Considering the sheer scale of oversharing personal information on social media by such a vast number of users, many people including the police, psychologists and observers are worried about what it could eventually lead to. It can certainly be unhealthy, they say. “To give just one example, over-sharing on the social media can lead to comparison between friends. When someone posts pictures of their vacation in a foreign country, another user, who cannot afford such a vacation, could feel depressed and even jealous. Apart from this, there is the mental pressure of always posting something or the other. Otherwise, the user feels ‘left out’. This is a great drain on one’s energy and it takes a heavy toll on one’s life, work and relationships,” says Preeti Mishra, an energy healer based in Mumbai.

Hidden traps

“Excessive sharing in social media can lead to a lot of problems for the user later on,” warns a senior police officer in Mumbai, requesting anonymity. “It is a clear invitation to cyber criminals who are always looking for personal information. These days, they can find your email address and even password by looking at some of your personal information. Then it becomes very easy for them to gain access to your bank account and make purchases on your behalf.”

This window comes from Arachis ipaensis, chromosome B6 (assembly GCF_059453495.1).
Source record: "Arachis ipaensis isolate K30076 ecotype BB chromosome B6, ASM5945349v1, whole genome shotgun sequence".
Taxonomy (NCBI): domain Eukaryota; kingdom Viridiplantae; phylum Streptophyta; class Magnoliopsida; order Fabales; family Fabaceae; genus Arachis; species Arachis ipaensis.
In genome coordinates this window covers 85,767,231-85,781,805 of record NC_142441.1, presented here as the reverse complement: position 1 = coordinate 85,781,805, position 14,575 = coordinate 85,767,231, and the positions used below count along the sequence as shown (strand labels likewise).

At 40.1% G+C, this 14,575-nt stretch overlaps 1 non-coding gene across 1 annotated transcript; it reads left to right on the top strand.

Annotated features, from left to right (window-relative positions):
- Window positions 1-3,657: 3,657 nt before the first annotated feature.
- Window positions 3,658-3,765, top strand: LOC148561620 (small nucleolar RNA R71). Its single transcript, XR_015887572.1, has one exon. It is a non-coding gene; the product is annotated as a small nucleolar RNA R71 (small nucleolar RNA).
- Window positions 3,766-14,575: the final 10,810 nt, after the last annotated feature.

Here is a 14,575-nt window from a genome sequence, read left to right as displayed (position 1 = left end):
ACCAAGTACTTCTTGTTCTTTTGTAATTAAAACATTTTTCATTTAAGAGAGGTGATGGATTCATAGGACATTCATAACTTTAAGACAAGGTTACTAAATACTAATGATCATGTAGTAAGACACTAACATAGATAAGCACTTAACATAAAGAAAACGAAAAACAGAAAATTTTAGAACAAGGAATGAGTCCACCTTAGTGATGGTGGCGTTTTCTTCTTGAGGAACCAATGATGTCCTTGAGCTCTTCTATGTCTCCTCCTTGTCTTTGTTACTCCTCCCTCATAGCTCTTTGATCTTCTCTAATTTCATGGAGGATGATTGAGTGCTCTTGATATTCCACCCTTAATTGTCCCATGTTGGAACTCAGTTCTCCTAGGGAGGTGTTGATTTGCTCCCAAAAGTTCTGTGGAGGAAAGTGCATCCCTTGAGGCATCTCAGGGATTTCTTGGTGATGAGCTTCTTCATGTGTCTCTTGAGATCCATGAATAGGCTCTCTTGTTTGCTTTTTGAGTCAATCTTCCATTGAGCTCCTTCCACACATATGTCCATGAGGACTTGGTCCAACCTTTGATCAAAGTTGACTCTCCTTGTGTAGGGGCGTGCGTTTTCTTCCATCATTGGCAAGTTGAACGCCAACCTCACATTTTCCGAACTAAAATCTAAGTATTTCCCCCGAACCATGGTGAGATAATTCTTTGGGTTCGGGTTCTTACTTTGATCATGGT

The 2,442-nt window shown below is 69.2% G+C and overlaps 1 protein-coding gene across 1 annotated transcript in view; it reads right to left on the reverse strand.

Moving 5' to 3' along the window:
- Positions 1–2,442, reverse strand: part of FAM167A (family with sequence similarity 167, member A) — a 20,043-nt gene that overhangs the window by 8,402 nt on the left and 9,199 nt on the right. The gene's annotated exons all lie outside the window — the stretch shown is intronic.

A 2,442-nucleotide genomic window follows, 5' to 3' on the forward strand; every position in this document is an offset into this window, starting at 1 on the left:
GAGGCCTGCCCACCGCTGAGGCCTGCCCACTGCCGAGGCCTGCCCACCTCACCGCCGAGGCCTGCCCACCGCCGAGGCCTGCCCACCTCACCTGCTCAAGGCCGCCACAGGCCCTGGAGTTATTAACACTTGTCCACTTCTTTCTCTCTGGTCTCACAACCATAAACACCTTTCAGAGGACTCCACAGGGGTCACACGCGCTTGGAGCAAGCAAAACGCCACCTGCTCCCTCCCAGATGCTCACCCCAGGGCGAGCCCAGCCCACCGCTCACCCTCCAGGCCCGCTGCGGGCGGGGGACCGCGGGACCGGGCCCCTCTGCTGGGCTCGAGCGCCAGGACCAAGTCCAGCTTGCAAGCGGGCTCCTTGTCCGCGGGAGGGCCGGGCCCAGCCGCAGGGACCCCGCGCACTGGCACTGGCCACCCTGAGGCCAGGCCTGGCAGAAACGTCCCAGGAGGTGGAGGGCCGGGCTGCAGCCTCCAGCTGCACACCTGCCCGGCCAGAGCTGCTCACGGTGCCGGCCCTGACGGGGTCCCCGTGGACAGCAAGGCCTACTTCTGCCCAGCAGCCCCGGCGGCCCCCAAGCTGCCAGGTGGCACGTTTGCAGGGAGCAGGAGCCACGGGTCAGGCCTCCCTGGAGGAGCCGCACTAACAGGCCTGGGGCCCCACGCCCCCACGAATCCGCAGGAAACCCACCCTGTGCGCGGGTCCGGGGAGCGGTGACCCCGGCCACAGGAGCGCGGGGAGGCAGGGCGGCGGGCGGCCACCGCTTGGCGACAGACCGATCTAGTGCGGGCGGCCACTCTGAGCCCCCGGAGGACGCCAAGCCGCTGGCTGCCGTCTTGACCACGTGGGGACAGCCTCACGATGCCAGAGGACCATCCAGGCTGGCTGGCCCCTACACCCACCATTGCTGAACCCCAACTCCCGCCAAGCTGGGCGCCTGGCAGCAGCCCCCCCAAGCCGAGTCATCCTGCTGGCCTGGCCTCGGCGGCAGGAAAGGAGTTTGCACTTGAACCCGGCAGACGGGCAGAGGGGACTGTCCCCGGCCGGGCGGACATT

Many users just love to share their pictures on social media, but very few realise that these pictures might be ‘geo-tagged’, which means they reveal the user’s current geographical location. This could be just the information that a stalker or a thief might be looking for. Posting updates about one’s regular routine could give the public a general idea of where one is at a given time, which could make the user an easy target of thieves.

Technology is a tool in our hands. How we use it is up to us. It certainly has its disadvantages, agrees Dr. Kapoor. “Some people like to project a social image that is over-the-top or flashy. So, they may unwittingly reveal too many personal details on the social media. The repercussions of that can be dangerous. Everything has a price,” she cautions. And studies corroborate what she says. According to one conducted in Europe three years ago, over 80 per cent of internet related crimes became possible because of a social networking site. According to another report, the profiles of nearly 40 per cent of social network users have been hacked at one time or the other. Criminals are becoming increasingly aware of the potential of the information available on social network sites. Nearly 80 per cent of burglars admitted that they used social media sites to get information on their victims. Around 50 per cent of child sex offenders reportedly got information about their victims from their social media profile.

So, the next time you have this irresistible urge to share your personal details, or pictures, on social media, just pause and think of the consequences. And if you feel like ranting about something on your favourite social media site, think twice. After all, we all know what happened to a celebrated comedian when he shared his ranting on social media!